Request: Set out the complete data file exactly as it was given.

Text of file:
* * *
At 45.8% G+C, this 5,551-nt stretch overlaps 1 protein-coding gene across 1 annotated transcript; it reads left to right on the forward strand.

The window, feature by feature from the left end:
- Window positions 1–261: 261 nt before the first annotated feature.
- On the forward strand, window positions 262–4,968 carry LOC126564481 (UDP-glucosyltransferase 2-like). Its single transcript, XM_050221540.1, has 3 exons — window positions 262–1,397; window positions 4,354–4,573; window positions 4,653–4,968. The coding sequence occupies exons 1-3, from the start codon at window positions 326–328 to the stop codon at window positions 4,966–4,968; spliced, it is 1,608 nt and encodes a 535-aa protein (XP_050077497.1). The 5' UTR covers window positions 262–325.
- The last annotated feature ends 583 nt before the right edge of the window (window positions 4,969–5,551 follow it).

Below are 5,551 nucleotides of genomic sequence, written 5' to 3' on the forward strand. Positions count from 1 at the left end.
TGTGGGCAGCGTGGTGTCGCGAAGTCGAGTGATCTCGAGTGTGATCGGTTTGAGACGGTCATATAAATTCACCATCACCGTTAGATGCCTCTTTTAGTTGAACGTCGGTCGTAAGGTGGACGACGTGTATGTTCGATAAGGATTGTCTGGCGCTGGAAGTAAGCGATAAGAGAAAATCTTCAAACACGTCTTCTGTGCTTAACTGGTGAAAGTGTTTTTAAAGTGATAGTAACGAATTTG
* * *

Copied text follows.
At 45.8% G+C, this 5,551-nt stretch overlaps 1 protein-coding gene across 1 annotated transcript; it reads left to right on the forward strand.

The window, feature by feature from the left end:
- Window positions 1–261: 261 nt before the first annotated feature.
- On the forward strand, window positions 262–4,968 carry LOC126564481 (UDP-glucosyltransferase 2-like). Its single transcript, XM_050221540.1, has 3 exons — window positions 262–1,397; window positions 4,354–4,573; window positions 4,653–4,968. The coding sequence occupies exons 1-3, from the start codon at window positions 326–328 to the stop codon at window positions 4,966–4,968; spliced, it is 1,608 nt and encodes a 535-aa protein (XP_050077497.1). The 5' UTR covers window positions 262–325.
- The last annotated feature ends 583 nt before the right edge of the window (window positions 4,969–5,551 follow it).

Below are 5,551 nucleotides of genomic sequence, written 5' to 3' on the forward strand. Positions count from 1 at the left end.
TGTGGGCAGCGTGGTGTCGCGAAGTCGAGTGATCTCGAGTGTGATCGGTTTGAGACGGTCATATAAATTCACCATCACCGTTAGATGCCTCTTTTAGTTGAACGTCGGTCGTAAGGTGGACGACGTGTATGTTCGATAAGGATTGTCTGGCGCTGGAAGTAAGCGATAAGAGAAAATCTTCAAACACGTCTTCTGTGCTTAACTGGTGAAAGTGTTTTTAAAGTGATAGTAACGAATTTG